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Creating Etihad's camels

In 2010 on the way home from a business trip to the United Arab Emirates, we had cause to stop and visit a friend of ours, Steve Johnson. Johnson was the former managing director of Pittards, a leather company based in Leeds, UK, who had recently moved to Abu Dhabi to run the Al Kaznah tannery. Al Kaznah was well known to us as it was founded by Sheik Zayed with a view to creating something from Arabian camels, an animal indigenousness to the UAE. The founders of the company had consulted the British Leather Confederation (BLC) for advice on the design and build of the tannery. As part of my training at the British School of Leather Technology (which was located next door to the BLC) and from working at Yarwood Leather (which is also based in Leeds), I knew Johnson, the BLC and Al Kaznah very well.

The brief from Sheik Zayed was to build a modern, state-of-the-art tannery that could process camel skins and make use of them in Arabian culture. We visited Johnson in the early stages of the tannery's development as he was perfecting the tanning process and was looking for options to make best use of camel skins. After much conversation, we agreed to take a few tanned camel skins and process them to see how we could accentuate the nature of the animal's hide. We sent the skins to our tannery in Italy and to our research and design facility. The camel skins presented two fundamental problems, the first of which was their size and shape. Camel skins have to be cut into sides, with the central part containing the hump discarded. The resulting sides are relatively small and create a rough oblong approximately 5-10 sq ft in size. The average cow hide is 50 sqft!

 

Right: Matthew Nicholls demonstrating a camel hide to Ed Balls, the UK's  Shadow Chancellor of the Exchequer 

 

The second problem is that the texture of a camel is relatively coarse. The arid climate and harsh conditions that they live in mean that the texture and grain of the skin is quite open and coarse. They have quite open pores to ensure high levels of moisture transference, aka sweating. Camels sweat upto 50% more than other animals to avoid overheating.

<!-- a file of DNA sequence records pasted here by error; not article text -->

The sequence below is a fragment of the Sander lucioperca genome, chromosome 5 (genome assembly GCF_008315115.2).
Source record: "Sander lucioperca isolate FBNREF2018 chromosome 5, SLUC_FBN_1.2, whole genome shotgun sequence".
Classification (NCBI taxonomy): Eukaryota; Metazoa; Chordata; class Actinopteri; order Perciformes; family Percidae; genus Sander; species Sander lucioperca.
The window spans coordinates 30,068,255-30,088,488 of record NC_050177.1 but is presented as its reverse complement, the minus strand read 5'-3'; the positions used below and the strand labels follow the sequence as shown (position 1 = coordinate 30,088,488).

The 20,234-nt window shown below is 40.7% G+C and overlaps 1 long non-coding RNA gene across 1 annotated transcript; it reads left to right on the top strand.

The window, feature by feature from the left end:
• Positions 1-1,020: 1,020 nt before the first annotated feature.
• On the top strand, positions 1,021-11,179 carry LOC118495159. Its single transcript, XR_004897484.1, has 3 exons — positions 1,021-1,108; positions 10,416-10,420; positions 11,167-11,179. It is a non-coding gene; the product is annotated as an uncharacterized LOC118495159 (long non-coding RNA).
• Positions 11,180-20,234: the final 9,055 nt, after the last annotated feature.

We processed the learther slowly, trying to accentuate the natural grain pattern of the leather, but the texture was still far too coarse to make something a customer would find aesthetically pleasing. We continued to cover and correct the leather until it became malleable and compliant enough to have the right customer expectations, while importantly not removing the innate 'camelness' of the skin.

 

We were left with a product that was compliant and consistent, with a definite texture that one could only associate with a camel, but we were not sure if we had lost some camel-like qualities. We flew back to Abu Dhabi with the product in hand, all the while thinking we had balanced aesthetics with texture and character, but worrying that we had made it too regular. I remember sitting on the Etihad flight into Abu Dhabi with the leather in my briefcase, thinking about the markets it might be suitable for. My inflight movie had finished and the Etihad corporate logo was continually looping as I was thinking about the leather we had made. The Etihad loop featured a camel blending into the flag and as it kept repeating, the thought came to me that it might be perfect for aircraft leather. It would strongly identify with Arabian culture whilst the degree of processing we had completed would be consistent with aircraft grade leather.

 

We presented our findings to Johnson, and with his help, arranged a meeting with Etihad. We enlisted the help of our good friend, Andy Garrard from Sabeti Wain Aerospace to tailor the small size to a workable seat cover, and with Yarwood Leather's flame-proofing technology, we qualified the product almost immediately.

The rest, as they say, is history. Etihad loved the product, which clearly helped them identify with their Arabian culture on so many levels. As the final part of the process, we assisted Al Kaznah in the transfer of the fire proofing and compliance leather technology, which enabled the Arabian circle to be completed. The end result was a truly Arabian product, made in the UAE with a little bit of help (and leather science) from their British friends.

We were proud to have been part of this programme and to continue the long history of British companies assisting our Arabian partners through technical innovation.

 

17 June 2014

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